The Malawi Ministry of Internal Affairs is responsible for administration of the camp this includes: camp security and the police post, allocation of plots for construction of shelters; and status determination, which means making a decision whether or not asylum seekers should be granted refugee status. Over 50% of the camp residents do not have refugee status. On rare and serious occasions refugee status can be revoked by the Government of Malawi in accordance with international refugee law. 
 
The Malawi Ministry of Health runs the camp clinic and maternity ward, makes referrals to other health services such as hospitals, optometrists, disability services and ensuring that children are vaccinated. In addition they are responsible for sanitation in the camp as well as construction of latrines and rubbish pits. Through the clinic additional food assistance is given to vulnerable people such as those living with AIDS, pregnant women, the elderly and the disabled. 
 
The Malawi Red Cross Society distributes the food rations provided by the World Food Programme (WFP), materials for construction and repair of shelters. They also do youth activities, family reunification, prison visiting and assistance when a refugee dies. 
The Jesuit Refugee Service (JRS) is responsible for education of children and adults and trauma counselling services. 
Between May 2007 and January 2013 I worked as the Malawi Country Director for JRS. This was a challenging and amazing experience that I would not have missed for the world. Working for JRS was a privilege and I will always have a place in my heart for JRS and refugees.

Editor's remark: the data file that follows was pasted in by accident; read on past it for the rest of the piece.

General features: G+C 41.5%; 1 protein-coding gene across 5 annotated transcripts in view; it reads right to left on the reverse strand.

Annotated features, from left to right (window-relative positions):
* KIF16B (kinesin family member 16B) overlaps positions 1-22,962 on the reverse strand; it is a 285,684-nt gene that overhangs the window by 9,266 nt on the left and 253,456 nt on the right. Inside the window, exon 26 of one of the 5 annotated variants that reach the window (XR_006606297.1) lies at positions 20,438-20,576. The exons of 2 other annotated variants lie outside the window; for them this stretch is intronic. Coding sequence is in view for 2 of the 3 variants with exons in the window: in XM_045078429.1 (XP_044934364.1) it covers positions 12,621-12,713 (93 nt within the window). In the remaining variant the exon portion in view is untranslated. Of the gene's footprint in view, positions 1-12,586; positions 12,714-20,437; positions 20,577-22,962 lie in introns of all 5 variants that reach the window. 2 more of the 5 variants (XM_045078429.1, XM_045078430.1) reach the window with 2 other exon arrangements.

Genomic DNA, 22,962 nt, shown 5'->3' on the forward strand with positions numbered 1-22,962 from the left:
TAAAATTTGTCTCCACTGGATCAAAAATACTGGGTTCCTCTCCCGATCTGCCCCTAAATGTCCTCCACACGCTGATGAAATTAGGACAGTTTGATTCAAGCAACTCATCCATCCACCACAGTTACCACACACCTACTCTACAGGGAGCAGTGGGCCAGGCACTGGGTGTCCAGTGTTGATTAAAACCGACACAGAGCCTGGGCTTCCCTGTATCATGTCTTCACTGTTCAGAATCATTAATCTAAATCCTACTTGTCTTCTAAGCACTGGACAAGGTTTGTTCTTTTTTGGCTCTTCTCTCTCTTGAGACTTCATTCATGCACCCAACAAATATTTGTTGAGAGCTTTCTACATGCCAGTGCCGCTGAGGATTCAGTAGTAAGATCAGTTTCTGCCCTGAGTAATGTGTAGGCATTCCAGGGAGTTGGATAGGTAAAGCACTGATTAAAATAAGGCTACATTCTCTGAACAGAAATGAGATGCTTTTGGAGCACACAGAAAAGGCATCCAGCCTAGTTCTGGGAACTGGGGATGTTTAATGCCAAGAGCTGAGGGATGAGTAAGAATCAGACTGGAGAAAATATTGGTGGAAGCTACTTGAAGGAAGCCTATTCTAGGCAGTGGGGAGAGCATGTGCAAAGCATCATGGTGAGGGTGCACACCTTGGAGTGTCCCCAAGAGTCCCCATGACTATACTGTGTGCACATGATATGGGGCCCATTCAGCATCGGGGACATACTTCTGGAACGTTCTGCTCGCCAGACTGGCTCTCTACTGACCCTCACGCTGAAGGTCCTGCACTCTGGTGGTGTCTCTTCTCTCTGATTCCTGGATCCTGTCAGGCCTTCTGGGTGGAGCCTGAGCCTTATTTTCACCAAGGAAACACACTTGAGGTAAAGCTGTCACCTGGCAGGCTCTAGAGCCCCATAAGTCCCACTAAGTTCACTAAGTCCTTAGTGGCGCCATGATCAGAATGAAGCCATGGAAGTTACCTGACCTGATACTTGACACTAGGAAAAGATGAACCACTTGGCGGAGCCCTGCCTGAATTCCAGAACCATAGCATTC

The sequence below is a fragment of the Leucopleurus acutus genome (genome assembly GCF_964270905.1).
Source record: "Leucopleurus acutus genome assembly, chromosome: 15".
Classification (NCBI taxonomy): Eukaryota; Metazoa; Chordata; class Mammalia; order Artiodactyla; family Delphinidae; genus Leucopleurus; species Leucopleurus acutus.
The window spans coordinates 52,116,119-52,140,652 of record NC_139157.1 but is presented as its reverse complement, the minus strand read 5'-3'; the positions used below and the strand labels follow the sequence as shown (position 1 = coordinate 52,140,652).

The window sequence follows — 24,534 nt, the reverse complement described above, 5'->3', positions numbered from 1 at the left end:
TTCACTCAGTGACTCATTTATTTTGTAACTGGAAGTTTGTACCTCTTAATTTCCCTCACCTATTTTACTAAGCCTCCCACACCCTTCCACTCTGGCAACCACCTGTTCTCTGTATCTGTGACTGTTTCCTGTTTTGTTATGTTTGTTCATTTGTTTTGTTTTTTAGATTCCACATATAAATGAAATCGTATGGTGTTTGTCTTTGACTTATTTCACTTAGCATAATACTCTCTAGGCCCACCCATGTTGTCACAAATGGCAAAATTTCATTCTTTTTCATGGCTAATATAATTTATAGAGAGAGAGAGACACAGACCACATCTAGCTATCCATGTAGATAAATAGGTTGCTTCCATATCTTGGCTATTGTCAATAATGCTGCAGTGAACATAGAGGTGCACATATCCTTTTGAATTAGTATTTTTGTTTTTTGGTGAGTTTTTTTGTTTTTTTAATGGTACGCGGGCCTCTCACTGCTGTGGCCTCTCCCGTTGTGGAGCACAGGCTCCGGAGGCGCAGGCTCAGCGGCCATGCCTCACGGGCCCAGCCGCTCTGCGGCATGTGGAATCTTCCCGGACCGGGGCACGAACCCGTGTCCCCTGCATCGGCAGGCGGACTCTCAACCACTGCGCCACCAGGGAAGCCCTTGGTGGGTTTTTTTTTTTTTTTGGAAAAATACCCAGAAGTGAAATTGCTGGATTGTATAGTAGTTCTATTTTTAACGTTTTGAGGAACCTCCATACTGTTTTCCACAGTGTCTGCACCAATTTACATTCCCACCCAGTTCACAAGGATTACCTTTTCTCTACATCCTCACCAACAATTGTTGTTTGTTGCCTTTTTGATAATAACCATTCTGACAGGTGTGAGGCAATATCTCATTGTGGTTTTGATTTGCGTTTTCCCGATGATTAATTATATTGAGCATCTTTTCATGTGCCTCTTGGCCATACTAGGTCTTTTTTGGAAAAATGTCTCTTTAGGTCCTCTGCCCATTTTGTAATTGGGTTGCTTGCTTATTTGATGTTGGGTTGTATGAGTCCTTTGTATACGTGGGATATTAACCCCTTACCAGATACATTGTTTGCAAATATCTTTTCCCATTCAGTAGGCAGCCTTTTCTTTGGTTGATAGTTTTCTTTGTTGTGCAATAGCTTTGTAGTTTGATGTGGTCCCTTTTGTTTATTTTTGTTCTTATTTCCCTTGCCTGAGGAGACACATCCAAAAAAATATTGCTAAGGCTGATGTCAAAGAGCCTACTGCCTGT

At the end of January I faced a new challenge – leaving my friends and colleagues in Malawi to come home to live in New Zealand after 20 years in Africa. The sadness of knowing I am leaving behind friends who have no choice but to stay and who do not know what or where their future will be. The awareness that I have done the best I can and that it is time to hand over to someone with new ideas and new energy. 
 
While in Malawi I was welcomed by the Medical Missionaries of Mary and I lived in community with them for five and a half years. Their generosity and kindness are truly sisterly. What could have been an experience of isolation was instead an experience of community and sharing. In 2012 the sisters made a pilgrimage to the north of Malawi to celebrate fifty years in the country and seventy-five years since the founding of their congregation by Sister Mary Martin. I was privileged to share this pilgrimage with them and to see how the people were delighted to receive them and the respect shown them. Stories were told of the founding of St John’s hospital in Mzuzu (the main city in the north) and the clinic in Nkata Bay and all the developments these initiatives have led to, such as the nurse training school and outreach programmes for orphans.